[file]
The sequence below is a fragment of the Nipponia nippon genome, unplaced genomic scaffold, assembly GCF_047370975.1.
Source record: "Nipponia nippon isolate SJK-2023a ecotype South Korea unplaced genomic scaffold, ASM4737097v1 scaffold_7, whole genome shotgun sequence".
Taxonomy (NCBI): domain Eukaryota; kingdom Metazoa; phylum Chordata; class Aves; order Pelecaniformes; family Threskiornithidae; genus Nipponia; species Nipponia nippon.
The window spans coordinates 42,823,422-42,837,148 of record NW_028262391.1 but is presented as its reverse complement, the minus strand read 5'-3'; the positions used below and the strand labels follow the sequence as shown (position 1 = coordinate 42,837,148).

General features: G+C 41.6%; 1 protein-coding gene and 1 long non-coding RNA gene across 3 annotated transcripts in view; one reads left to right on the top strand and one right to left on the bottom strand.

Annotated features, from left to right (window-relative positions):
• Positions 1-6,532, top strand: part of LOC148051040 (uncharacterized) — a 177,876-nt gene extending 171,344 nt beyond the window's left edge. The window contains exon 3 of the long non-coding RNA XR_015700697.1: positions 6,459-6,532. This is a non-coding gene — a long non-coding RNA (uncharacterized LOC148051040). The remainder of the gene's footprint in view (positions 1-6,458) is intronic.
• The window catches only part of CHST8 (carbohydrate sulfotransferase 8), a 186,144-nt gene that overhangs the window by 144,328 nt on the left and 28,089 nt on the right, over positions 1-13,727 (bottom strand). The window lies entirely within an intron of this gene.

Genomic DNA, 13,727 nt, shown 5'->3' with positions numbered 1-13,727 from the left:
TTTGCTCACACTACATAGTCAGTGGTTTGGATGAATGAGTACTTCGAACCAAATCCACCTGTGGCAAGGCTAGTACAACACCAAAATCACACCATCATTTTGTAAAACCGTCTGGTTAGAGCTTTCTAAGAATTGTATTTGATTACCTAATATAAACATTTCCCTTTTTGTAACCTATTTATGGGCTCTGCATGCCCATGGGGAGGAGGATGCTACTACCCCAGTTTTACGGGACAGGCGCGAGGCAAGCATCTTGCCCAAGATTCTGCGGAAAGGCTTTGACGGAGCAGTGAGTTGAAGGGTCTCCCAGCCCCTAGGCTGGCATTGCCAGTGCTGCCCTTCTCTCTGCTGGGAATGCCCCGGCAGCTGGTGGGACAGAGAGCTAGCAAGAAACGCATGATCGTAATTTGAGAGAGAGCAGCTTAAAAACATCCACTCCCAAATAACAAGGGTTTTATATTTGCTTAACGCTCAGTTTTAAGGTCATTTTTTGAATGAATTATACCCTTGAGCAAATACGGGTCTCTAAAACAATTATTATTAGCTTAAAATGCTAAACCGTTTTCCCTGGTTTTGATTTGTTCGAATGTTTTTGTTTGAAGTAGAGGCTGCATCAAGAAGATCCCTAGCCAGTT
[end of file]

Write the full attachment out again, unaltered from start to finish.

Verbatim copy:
The sequence below is a fragment of the Nipponia nippon genome, unplaced genomic scaffold, assembly GCF_047370975.1.
Source record: "Nipponia nippon isolate SJK-2023a ecotype South Korea unplaced genomic scaffold, ASM4737097v1 scaffold_7, whole genome shotgun sequence".
Taxonomy (NCBI): domain Eukaryota; kingdom Metazoa; phylum Chordata; class Aves; order Pelecaniformes; family Threskiornithidae; genus Nipponia; species Nipponia nippon.
The window spans coordinates 42,823,422-42,837,148 of record NW_028262391.1 but is presented as its reverse complement, the minus strand read 5'-3'; the positions used below and the strand labels follow the sequence as shown (position 1 = coordinate 42,837,148).

General features: G+C 41.6%; 1 protein-coding gene and 1 long non-coding RNA gene across 3 annotated transcripts in view; one reads left to right on the top strand and one right to left on the bottom strand.

Annotated features, from left to right (window-relative positions):
• Positions 1-6,532, top strand: part of LOC148051040 (uncharacterized) — a 177,876-nt gene extending 171,344 nt beyond the window's left edge. The window contains exon 3 of the long non-coding RNA XR_015700697.1: positions 6,459-6,532. This is a non-coding gene — a long non-coding RNA (uncharacterized LOC148051040). The remainder of the gene's footprint in view (positions 1-6,458) is intronic.
• The window catches only part of CHST8 (carbohydrate sulfotransferase 8), a 186,144-nt gene that overhangs the window by 144,328 nt on the left and 28,089 nt on the right, over positions 1-13,727 (bottom strand). The window lies entirely within an intron of this gene.

Genomic DNA, 13,727 nt, shown 5'->3' with positions numbered 1-13,727 from the left:
TTTGCTCACACTACATAGTCAGTGGTTTGGATGAATGAGTACTTCGAACCAAATCCACCTGTGGCAAGGCTAGTACAACACCAAAATCACACCATCATTTTGTAAAACCGTCTGGTTAGAGCTTTCTAAGAATTGTATTTGATTACCTAATATAAACATTTCCCTTTTTGTAACCTATTTATGGGCTCTGCATGCCCATGGGGAGGAGGATGCTACTACCCCAGTTTTACGGGACAGGCGCGAGGCAAGCATCTTGCCCAAGATTCTGCGGAAAGGCTTTGACGGAGCAGTGAGTTGAAGGGTCTCCCAGCCCCTAGGCTGGCATTGCCAGTGCTGCCCTTCTCTCTGCTGGGAATGCCCCGGCAGCTGGTGGGACAGAGAGCTAGCAAGAAACGCATGATCGTAATTTGAGAGAGAGCAGCTTAAAAACATCCACTCCCAAATAACAAGGGTTTTATATTTGCTTAACGCTCAGTTTTAAGGTCATTTTTTGAATGAATTATACCCTTGAGCAAATACGGGTCTCTAAAACAATTATTATTAGCTTAAAATGCTAAACCGTTTTCCCTGGTTTTGATTTGTTCGAATGTTTTTGTTTGAAGTAGAGGCTGCATCAAGAAGATCCCTAGCCAGTT